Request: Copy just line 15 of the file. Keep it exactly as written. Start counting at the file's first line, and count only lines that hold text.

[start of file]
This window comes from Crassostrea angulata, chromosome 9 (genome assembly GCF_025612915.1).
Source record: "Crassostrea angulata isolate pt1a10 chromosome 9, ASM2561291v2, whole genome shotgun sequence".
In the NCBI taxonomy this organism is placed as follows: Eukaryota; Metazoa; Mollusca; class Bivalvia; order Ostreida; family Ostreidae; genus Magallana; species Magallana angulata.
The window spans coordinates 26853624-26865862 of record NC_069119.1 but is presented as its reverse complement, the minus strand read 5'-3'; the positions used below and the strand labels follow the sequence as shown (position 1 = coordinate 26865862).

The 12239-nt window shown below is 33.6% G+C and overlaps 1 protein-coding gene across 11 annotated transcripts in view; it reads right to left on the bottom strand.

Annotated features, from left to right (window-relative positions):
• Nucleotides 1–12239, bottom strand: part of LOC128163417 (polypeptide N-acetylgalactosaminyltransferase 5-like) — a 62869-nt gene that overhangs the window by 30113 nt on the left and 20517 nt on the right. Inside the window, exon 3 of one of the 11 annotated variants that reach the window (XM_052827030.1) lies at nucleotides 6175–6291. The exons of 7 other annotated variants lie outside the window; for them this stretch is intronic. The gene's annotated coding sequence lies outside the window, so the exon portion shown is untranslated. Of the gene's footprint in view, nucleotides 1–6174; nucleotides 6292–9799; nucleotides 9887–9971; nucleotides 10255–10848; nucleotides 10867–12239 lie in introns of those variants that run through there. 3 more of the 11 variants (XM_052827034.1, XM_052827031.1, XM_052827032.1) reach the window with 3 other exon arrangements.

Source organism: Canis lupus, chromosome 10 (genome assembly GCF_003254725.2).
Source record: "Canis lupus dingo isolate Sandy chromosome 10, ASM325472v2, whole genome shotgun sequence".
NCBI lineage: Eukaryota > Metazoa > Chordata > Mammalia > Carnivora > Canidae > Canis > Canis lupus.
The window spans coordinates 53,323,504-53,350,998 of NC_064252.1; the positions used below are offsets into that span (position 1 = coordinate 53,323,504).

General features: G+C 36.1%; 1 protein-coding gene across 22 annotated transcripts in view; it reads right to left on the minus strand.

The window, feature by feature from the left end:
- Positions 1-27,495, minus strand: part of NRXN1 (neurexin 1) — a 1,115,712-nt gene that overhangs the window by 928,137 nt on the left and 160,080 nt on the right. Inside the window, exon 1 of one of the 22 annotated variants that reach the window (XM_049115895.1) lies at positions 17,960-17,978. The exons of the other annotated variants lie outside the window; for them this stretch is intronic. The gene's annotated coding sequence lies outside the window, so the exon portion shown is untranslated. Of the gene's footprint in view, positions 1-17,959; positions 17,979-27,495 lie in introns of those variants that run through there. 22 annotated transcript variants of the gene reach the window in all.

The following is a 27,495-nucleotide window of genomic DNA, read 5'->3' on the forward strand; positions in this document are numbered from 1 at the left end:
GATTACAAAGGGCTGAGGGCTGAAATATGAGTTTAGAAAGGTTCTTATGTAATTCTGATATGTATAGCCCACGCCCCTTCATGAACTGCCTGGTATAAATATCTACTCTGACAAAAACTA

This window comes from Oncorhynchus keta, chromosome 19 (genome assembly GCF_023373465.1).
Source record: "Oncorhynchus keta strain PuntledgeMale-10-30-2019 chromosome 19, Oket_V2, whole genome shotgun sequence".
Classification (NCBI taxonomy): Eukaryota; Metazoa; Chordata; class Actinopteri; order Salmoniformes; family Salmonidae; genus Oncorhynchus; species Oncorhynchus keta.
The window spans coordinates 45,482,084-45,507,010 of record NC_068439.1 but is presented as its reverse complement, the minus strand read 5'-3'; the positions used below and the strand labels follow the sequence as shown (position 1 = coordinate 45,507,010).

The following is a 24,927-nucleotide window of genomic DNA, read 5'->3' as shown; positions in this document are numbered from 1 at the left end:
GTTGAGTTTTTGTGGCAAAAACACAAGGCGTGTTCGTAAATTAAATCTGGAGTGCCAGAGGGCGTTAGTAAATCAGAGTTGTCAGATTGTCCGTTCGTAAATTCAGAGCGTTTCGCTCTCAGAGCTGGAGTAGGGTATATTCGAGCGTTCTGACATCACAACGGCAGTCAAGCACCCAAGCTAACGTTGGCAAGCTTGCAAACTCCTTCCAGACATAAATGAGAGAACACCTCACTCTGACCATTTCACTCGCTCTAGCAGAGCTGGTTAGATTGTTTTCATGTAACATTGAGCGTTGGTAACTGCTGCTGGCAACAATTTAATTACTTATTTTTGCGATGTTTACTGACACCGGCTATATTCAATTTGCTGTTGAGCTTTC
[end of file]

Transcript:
The following is a 27,495-nucleotide window of genomic DNA, read 5'->3' on the forward strand; positions in this document are numbered from 1 at the left end: